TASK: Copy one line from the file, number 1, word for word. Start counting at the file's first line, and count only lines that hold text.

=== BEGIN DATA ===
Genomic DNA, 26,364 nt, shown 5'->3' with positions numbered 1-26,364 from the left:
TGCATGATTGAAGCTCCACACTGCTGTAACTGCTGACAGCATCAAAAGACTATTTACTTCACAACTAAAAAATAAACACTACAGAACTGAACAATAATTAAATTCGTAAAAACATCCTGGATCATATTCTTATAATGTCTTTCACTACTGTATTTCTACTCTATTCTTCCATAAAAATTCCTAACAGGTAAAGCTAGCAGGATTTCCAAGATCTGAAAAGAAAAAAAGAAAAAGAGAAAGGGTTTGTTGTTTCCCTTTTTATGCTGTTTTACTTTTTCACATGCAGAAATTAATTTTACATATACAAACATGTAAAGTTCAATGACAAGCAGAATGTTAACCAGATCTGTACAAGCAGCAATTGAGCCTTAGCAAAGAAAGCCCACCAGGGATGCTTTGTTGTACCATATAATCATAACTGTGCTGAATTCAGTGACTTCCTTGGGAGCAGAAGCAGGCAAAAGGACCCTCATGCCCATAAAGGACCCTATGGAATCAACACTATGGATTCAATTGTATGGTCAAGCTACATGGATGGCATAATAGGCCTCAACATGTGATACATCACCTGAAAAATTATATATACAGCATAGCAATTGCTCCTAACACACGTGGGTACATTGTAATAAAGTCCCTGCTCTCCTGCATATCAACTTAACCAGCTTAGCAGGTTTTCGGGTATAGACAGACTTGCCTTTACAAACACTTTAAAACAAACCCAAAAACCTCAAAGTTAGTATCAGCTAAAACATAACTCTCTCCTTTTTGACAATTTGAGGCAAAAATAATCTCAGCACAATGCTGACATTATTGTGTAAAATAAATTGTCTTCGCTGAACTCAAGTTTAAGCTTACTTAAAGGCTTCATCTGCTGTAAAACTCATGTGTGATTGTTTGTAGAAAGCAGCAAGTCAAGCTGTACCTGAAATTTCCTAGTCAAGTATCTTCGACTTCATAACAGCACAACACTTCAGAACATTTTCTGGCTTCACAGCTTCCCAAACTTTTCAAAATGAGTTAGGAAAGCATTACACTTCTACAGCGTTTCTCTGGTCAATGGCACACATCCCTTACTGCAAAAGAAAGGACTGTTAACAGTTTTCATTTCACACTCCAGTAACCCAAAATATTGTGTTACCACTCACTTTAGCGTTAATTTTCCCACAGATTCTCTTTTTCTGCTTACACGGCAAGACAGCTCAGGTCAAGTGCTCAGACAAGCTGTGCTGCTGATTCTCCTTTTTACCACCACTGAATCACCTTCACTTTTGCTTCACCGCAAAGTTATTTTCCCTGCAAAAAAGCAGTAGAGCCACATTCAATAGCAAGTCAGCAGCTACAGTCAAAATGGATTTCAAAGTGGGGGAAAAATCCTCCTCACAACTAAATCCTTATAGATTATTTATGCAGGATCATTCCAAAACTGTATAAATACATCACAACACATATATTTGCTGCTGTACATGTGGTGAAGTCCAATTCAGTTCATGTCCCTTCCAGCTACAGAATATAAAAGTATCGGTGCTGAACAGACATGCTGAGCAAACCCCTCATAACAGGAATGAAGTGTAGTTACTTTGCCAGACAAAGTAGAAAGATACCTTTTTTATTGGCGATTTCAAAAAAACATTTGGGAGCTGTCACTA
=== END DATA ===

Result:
Genomic DNA, 26,364 nt, shown 5'->3' with positions numbered 1-26,364 from the left: